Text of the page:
Long Time No See

edited September 2014 in General

It's been a while...I'm loving the recent developments!

I've been spending my hobby time paying attention to the brew itself. Trying yeast starters, mashing different grains, and overall giving some love to the primary fermentation.

Working on a mix of corn, rye, and malt (with my usual touch of panela, which I LOVE). I've decided to use white labs ale yeasts and let it go to 8% rather than pushing it with distiller's yeasts. The yield is less but you can taste the difference!

Also messing with small-scale Absinthe/Gin type spirits using a glass 2L rig.

I should also be about ready to add another plate come late fall.

Cheers 'N Beers...


  • That literally cries out loud for PICTURES! :)

    Your Place to be >>> www.StillDragon.org <<< Home of the StillDragon® Community Forum

  • There are a number of WL ale yeasts that I absolutely love for whiskey.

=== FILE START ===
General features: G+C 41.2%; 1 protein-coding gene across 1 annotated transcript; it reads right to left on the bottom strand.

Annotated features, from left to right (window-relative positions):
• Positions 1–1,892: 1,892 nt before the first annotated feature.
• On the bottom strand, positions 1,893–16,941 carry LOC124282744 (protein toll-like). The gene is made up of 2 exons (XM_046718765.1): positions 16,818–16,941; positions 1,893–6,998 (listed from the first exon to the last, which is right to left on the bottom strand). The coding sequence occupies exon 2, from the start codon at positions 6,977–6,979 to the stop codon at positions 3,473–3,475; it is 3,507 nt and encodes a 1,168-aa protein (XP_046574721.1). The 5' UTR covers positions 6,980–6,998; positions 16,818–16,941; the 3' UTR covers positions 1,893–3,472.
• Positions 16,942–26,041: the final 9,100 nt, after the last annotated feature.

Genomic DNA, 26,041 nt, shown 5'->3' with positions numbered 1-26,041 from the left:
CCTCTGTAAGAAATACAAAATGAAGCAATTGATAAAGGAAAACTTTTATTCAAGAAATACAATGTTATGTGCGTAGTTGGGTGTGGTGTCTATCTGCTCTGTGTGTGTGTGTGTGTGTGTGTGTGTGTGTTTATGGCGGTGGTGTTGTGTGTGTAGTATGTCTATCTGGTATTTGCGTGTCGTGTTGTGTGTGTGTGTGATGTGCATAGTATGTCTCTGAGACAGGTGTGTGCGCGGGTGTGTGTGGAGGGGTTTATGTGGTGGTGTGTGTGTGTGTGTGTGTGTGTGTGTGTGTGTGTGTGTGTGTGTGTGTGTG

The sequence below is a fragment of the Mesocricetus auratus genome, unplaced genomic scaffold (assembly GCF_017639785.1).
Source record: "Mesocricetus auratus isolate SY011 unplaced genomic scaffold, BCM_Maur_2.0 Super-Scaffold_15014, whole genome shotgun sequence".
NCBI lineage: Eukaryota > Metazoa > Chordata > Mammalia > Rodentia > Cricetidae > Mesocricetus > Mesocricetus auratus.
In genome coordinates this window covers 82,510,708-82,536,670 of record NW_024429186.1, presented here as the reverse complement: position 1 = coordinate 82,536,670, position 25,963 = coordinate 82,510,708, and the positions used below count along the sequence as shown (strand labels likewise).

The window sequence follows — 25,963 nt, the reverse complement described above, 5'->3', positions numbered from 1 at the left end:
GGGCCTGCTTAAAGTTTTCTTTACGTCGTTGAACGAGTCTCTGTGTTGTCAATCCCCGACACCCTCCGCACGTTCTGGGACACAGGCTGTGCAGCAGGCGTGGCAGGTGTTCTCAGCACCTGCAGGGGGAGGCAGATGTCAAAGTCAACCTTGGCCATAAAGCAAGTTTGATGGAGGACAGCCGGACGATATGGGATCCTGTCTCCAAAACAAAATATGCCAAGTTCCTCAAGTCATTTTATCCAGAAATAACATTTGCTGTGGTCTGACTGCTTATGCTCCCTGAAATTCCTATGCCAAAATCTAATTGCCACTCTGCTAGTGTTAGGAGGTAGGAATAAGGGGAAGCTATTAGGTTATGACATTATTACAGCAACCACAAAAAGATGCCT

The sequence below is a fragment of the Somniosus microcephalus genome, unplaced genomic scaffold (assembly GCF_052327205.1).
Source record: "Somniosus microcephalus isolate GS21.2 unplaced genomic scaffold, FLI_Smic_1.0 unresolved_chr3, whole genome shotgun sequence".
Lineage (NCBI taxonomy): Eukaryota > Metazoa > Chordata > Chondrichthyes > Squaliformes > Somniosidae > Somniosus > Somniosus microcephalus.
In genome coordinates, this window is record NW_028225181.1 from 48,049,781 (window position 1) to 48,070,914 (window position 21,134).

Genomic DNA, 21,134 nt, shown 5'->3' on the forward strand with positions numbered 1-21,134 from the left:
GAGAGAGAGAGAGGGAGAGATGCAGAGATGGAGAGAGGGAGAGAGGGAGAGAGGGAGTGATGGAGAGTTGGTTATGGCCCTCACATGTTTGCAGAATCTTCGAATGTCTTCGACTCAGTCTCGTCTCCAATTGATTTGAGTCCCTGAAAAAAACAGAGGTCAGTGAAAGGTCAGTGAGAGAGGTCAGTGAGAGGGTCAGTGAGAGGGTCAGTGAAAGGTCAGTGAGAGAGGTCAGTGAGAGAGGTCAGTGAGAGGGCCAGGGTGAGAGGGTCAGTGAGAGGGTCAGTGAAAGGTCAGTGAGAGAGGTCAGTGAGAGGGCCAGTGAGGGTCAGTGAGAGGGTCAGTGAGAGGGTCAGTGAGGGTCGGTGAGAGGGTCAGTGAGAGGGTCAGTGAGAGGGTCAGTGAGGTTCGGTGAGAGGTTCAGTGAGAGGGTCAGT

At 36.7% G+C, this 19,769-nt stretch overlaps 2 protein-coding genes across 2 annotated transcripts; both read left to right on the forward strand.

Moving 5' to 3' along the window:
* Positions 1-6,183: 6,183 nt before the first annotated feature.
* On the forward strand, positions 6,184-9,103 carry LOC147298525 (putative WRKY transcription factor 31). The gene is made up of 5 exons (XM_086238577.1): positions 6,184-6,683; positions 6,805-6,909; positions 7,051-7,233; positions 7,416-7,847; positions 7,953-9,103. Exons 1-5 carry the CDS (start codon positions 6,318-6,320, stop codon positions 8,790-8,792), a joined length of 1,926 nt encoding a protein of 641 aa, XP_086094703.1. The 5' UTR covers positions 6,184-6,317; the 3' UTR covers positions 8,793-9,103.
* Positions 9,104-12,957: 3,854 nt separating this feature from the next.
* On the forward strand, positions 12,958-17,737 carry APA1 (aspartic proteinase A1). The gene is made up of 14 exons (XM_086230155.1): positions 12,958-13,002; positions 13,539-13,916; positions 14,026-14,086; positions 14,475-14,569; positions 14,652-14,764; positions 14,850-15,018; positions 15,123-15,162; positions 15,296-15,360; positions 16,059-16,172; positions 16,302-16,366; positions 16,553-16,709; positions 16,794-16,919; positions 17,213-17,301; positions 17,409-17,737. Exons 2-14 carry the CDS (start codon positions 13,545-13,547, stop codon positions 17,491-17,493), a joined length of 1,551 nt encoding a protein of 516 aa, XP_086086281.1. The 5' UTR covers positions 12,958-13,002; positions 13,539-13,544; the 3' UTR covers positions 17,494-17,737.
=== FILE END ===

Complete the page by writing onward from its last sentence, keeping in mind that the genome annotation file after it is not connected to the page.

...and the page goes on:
• WL actually stocks a line of distillers yeasts from Tennessee whiskey, bourbon, neutral etc. that might be worth checking out as well

  • edited September 2014

    WL's Tennessee is very very nice, better than the Bourbon or American Whiskey IMHO. Some of the ales are better yet, I think, but that's because I'm a fan of higher ester yeasts, which you may not be.

    AG, fermented on grain, and pitched around 80F, fermented low/mid 70s. All using multi-step starters from a single vial.

  • A few months ago I ran a few batches of 9.2% Belgian golden fermented with WLP400 and some of those floral esters certainly came through. WLP002 might be nice a fruity whiskey or even a brandy. I am actually the lab manger at my brewery, so I spend A LOT of time working with yeast, and it seems to me that there really isn't a whole lot of info out there on using different yeast strains in distilling. As more craft brewers turn to craft distilling, I expect we will start to see an array of new products and styles just as the craft beer movement has spurned. I personally think there is a glut of good research and experimentation to be done here , but then again I am a yeast geek...

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